Not Including “Righteous” Whites Distorts History Of “Underground Railroad”. Promotes “Woke” Political Agenda.

This month, the Ocean City Arts Center is presenting “Death or Liberty”, an exhibit of images created by Cape May County artist/illustrator Sydnei SmithJordan.  Her exhibit will have a special focus on Harriet Tubman.  Tubman was born as a slave in the Eastern Shore of Maryland.  She escaped to freedom in Philadelphia in 1849 when she was in her twenties.  During the next 12 years, she risked her life and freedom by returning to Maryland 19 times to help others escape through the “Underground Railroad”.  She is certainly a hero to be remembered and honored.

However, there were many heroes in that “Underground Railroad”, and many, if not most of them where white. The “Underground Railroad”, of course, was not a railroad, and it did not have underground tunnels.  It was a network of roughly 3,000 white and black Americans who helped anywhere from 25,000 to 100,000 blacks escape from slavery into freedom during the forty years before the Civil War.  It was called “Underground” because escaped slaves seemed to suddenly disappear.  It was called a “Railroad” because members of the network communicated with each other in a code that  used railroad terms like “station”, “depot”, “conductor”.

Click this link to learn more.  Dispute Over Cape May Landmark Accidentally Uncovers Rare, Authentic Black History – Liberty and Prosperity

The number of slaves who escaped was small compared to the nearly 4 million blacks who were owned as slaves in the 15 slave states of the South, and the 430,000 free blacks who then lived in America.  However, the Underground Railroad was a powerful force in ending slavery in America in several ways.  First, most slaves escaped from the four “border” states of Delaware, Maryland, Kentucky and Missouri. Also each slave was valuable property, often insured and bought on credit. Escaped slaves caused major damage to the economy in these states.   Slaveowners throughout the South were convinced that even more slaves would escape when Abraham Lincoln was elected in 1860.  As a result, they got their states to quit the Union.  This caused the Civil War which ended slavery completely.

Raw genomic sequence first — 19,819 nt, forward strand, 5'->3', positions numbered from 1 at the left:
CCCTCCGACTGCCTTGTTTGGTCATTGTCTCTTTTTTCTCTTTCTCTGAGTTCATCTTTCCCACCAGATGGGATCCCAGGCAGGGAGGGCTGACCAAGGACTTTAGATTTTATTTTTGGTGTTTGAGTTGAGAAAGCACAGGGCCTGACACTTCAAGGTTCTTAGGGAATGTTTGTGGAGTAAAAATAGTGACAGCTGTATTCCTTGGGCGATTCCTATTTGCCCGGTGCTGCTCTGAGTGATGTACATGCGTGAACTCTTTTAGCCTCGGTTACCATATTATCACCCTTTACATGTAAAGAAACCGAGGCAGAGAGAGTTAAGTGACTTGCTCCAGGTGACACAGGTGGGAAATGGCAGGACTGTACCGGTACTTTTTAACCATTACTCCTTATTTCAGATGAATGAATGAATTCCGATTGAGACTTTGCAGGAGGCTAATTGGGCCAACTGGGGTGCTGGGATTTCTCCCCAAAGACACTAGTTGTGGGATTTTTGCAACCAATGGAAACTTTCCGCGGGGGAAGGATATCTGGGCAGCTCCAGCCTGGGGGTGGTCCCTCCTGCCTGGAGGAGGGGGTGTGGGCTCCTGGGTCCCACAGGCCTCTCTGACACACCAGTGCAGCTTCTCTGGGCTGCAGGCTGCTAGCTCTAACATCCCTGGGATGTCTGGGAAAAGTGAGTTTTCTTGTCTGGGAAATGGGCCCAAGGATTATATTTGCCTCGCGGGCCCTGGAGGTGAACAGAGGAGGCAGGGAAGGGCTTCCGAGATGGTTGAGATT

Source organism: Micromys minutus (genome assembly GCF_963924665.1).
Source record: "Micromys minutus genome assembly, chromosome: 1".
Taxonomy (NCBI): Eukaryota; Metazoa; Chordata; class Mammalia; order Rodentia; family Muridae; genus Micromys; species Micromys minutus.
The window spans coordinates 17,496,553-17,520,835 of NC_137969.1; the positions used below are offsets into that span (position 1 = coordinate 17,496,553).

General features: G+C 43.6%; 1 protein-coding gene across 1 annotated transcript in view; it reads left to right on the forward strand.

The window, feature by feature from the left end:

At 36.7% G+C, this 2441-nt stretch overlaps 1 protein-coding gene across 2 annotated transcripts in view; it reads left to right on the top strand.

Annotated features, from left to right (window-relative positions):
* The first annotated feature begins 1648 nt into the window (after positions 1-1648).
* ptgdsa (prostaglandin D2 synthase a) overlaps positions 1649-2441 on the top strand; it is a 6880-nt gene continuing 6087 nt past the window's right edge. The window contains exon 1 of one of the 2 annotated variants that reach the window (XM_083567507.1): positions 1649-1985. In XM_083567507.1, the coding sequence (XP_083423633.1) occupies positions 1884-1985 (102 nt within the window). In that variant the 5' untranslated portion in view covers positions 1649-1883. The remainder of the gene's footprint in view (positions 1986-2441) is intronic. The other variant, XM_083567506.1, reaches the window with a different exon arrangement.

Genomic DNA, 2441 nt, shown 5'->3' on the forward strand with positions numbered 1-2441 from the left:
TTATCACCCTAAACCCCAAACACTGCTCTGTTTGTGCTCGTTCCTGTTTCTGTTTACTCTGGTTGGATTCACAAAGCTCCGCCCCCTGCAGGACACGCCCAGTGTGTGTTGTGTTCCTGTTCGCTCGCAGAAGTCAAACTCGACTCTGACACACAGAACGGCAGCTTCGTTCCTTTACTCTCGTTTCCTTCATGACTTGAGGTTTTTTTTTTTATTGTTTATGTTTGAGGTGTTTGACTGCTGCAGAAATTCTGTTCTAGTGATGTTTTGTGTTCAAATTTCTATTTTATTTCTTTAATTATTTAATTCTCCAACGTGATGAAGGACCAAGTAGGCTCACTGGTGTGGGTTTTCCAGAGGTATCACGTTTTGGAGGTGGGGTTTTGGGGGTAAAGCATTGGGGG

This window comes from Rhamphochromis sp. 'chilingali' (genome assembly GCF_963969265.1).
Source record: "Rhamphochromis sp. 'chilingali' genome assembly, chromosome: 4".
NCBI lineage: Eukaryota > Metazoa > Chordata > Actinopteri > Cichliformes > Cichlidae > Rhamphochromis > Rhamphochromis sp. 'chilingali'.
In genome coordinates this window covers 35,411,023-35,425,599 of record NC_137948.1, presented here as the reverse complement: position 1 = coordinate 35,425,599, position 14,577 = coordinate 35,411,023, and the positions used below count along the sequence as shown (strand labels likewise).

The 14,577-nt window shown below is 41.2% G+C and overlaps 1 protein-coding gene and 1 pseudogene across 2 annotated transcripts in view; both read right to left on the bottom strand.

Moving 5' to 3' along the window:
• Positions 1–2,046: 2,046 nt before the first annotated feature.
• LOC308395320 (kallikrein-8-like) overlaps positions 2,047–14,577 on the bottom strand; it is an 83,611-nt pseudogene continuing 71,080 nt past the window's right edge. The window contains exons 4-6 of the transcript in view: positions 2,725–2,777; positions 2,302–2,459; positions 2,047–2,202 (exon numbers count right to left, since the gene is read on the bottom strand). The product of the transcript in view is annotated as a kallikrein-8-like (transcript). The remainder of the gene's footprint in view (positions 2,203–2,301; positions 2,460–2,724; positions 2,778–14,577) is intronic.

Helping blacks escape slavery was dangerous for both blacks and whites.  Anyone caught helping slaves escape faced heavy fines and prison.  The bounty hunters and runaway slave catchers were often violent, dangerous men who beat or killed anyone helping a slave escape when they thought they could get away with it.

Most history and art exhibits today only tell the story of blacks like Harriet Tubman, who helped other blacks escape.  However few blacks could travel large distances without food, shelter and transportation from whites.  The “Underground Railroad” succeeded because many, if not most of its participants were white.

It is important to teach that thousands of whites were actively opposing the enslavement of blacks years before millions fought, and 310,000 died in the Civil War that ended slavery.  “Woke” Democrats do everything they can to avoid these facts.  They want to present the false and distorted “critical race” narrative that America was a racist country in which all whites supported slavery and all blacks were victims.

Click this link to learn more.  16 Stories To Refute “400 Years of Racism in America” Lie. Share Them With Your Children. But Most Important Story Is The One You Tell Of Your Own Family. – Liberty and Prosperity

It is therefore important to also tell the stories of men and women like the dozen randomly picked and posted below.  Their work with the “Underground Railroad” also undermined slavery and the economy of the slave states in the years before the Civil War.  However, they are rarely, if ever, mentioned when that story is told in America today.

Hannah and Daniel Gibbons – Lancaster, Pennsylvania History

Daniel Gibbonsparticipation in the Underground Railroad wasalmost a family tradition. His father, James Gibbons, was very active in concealing fleeing African Americans and his son, Dr. Joseph Gibbons, continued the work of his father. Daniel Gibbons’ “life-long opposition to slavery was grounded in the Quaker ideal of compassion for ‘all who were downtroddenand oppressed of every nationality and color'”.


Quaker Abigail Goodwin (above left) was one of the figures whose work was instrumental in the success of the Underground Railroad in New Jersey.

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